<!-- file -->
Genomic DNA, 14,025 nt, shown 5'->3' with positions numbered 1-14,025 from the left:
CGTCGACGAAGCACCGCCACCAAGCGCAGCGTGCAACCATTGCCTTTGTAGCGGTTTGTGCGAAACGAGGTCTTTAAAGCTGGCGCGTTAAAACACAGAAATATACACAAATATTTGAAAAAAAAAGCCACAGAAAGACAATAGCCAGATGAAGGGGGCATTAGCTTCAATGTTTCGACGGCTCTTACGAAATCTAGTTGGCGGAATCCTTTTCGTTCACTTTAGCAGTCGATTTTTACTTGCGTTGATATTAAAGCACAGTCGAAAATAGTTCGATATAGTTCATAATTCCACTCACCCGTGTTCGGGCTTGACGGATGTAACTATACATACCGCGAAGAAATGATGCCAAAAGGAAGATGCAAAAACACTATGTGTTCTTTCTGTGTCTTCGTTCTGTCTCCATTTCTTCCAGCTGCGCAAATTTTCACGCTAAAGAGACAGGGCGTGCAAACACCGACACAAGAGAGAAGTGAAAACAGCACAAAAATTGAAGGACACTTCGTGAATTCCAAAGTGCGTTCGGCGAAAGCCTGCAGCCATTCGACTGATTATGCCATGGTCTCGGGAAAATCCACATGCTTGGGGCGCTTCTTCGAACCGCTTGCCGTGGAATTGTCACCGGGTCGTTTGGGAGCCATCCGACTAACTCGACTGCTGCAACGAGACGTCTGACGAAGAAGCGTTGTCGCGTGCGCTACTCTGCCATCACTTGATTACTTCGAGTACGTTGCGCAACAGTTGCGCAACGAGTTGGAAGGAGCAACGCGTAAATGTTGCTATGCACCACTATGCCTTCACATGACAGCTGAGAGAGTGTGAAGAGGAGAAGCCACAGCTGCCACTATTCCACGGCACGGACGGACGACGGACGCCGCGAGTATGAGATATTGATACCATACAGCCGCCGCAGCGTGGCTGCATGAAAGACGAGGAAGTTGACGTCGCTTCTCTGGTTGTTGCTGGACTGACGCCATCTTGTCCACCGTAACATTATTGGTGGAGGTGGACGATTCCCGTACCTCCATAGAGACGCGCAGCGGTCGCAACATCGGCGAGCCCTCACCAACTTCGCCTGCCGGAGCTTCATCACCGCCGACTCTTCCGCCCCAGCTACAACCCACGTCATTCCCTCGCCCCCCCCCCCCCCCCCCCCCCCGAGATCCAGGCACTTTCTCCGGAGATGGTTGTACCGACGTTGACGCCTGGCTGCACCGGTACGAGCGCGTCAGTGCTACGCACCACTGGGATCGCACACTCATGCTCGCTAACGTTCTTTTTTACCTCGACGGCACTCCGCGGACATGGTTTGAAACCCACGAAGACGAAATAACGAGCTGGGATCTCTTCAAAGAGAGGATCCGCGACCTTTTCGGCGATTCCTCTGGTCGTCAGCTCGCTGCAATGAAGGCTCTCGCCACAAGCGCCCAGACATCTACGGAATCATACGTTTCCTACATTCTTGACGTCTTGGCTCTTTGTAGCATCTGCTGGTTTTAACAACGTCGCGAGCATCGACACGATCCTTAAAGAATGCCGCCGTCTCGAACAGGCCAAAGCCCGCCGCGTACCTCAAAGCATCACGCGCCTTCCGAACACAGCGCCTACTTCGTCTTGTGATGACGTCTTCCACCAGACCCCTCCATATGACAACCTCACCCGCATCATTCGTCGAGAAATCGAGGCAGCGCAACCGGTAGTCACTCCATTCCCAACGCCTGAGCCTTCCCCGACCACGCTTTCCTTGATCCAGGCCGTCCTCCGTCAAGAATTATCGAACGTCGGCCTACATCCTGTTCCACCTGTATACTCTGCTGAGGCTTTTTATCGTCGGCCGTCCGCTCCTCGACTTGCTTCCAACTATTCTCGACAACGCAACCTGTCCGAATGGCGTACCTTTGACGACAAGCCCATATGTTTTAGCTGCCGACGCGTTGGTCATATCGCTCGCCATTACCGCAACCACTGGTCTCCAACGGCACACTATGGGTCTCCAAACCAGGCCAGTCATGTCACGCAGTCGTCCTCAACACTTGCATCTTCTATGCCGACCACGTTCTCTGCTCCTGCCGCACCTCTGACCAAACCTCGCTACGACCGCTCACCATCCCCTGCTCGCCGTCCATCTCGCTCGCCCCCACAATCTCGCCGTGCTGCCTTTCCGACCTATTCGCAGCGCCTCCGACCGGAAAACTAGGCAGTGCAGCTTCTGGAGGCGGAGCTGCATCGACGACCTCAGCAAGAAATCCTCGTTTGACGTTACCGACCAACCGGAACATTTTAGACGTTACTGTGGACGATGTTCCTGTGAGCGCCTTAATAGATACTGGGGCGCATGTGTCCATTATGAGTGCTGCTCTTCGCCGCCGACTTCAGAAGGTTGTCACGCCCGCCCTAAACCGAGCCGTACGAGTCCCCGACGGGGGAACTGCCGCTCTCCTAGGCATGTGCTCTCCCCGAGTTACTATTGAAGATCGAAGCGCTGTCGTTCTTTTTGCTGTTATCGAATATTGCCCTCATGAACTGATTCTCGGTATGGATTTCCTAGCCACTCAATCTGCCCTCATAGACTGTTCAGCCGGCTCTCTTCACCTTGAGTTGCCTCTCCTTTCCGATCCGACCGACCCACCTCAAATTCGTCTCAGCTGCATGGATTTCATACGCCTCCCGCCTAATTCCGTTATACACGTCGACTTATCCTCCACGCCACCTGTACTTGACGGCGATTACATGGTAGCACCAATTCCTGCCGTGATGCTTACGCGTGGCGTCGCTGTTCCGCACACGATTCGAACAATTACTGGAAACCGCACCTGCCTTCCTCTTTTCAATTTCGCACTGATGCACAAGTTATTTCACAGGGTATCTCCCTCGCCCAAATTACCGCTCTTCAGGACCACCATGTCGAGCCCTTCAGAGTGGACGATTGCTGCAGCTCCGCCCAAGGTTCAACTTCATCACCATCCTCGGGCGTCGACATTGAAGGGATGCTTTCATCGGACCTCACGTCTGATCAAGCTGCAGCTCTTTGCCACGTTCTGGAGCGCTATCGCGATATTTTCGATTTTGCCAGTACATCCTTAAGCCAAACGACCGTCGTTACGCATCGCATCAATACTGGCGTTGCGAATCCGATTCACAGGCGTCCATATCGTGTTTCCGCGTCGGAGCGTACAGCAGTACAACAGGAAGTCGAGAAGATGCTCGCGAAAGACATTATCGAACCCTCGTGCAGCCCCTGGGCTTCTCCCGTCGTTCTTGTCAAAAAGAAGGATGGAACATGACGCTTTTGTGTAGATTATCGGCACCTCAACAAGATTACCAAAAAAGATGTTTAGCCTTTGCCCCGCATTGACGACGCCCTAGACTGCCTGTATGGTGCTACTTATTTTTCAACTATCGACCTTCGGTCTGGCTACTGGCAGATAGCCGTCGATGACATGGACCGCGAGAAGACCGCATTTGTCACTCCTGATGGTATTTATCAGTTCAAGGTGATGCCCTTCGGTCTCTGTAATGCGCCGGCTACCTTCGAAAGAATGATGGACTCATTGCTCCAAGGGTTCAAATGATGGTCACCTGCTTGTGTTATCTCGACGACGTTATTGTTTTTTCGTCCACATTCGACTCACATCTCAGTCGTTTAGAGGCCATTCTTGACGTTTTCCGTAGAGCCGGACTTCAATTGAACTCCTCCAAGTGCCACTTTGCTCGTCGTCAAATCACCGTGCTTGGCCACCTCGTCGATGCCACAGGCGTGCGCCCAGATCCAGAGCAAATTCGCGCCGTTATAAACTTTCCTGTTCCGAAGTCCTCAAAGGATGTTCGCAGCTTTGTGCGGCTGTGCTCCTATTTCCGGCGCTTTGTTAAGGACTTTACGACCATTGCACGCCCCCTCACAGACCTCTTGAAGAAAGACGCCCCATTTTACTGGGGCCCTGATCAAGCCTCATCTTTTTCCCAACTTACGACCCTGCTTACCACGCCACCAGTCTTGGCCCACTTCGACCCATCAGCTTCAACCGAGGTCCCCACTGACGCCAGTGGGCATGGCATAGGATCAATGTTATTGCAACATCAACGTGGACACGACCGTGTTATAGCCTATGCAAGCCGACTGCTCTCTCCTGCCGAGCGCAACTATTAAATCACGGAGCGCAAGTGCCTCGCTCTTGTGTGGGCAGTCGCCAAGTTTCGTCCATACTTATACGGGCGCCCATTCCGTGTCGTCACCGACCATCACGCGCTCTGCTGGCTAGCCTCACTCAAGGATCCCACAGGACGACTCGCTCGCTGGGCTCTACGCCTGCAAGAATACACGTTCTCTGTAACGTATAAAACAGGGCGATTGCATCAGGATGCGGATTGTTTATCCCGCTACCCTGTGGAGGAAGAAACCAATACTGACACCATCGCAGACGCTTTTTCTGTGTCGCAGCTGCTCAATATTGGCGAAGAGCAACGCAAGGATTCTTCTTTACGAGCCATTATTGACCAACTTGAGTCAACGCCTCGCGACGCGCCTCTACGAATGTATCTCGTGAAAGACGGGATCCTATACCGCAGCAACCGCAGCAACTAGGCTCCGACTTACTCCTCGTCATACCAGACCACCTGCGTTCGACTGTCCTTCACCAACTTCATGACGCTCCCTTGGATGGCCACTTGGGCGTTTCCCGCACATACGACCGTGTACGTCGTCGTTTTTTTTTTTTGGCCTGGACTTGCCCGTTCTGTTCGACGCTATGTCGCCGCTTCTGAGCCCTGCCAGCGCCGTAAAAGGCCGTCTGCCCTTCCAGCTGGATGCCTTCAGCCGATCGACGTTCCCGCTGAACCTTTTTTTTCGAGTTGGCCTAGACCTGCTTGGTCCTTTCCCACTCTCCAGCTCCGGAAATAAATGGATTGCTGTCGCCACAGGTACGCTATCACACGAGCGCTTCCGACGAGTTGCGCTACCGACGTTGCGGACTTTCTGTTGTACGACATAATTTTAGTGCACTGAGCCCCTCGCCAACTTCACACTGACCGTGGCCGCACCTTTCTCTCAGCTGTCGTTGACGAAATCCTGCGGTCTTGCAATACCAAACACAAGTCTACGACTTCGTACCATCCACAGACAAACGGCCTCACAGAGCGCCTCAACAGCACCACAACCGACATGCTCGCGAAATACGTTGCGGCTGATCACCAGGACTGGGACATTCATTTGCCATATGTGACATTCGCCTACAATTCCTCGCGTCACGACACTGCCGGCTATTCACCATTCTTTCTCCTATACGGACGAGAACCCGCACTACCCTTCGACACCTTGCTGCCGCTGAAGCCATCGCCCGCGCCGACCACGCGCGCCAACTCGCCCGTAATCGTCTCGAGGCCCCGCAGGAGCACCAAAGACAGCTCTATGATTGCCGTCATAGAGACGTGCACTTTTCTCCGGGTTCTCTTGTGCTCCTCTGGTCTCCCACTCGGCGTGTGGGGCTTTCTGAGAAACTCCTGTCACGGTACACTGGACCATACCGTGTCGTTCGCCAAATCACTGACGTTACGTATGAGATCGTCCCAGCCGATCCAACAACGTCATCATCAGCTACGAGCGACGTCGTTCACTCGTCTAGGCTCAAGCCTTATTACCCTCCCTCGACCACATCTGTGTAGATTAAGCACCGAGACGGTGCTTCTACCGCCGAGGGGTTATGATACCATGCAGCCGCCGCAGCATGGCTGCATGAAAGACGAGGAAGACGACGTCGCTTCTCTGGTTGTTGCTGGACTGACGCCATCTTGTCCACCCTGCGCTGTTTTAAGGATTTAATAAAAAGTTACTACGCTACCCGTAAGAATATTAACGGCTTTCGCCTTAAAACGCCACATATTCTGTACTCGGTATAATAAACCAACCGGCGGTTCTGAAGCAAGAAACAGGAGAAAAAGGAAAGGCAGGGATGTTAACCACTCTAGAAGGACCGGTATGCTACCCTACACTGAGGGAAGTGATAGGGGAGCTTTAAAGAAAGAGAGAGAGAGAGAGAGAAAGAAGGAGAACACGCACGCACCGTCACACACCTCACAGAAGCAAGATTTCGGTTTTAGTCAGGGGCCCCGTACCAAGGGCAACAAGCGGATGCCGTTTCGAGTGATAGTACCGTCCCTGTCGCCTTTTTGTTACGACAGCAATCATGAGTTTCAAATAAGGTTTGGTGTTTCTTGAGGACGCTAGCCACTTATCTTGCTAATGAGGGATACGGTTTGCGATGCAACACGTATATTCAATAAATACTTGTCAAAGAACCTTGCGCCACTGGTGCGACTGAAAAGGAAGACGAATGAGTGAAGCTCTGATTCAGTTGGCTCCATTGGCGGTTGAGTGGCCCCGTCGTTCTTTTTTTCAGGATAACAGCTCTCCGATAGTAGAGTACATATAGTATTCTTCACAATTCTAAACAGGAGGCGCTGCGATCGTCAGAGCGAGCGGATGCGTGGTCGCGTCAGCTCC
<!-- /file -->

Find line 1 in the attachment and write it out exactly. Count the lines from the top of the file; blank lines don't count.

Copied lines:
Genomic DNA, 14,025 nt, shown 5'->3' with positions numbered 1-14,025 from the left: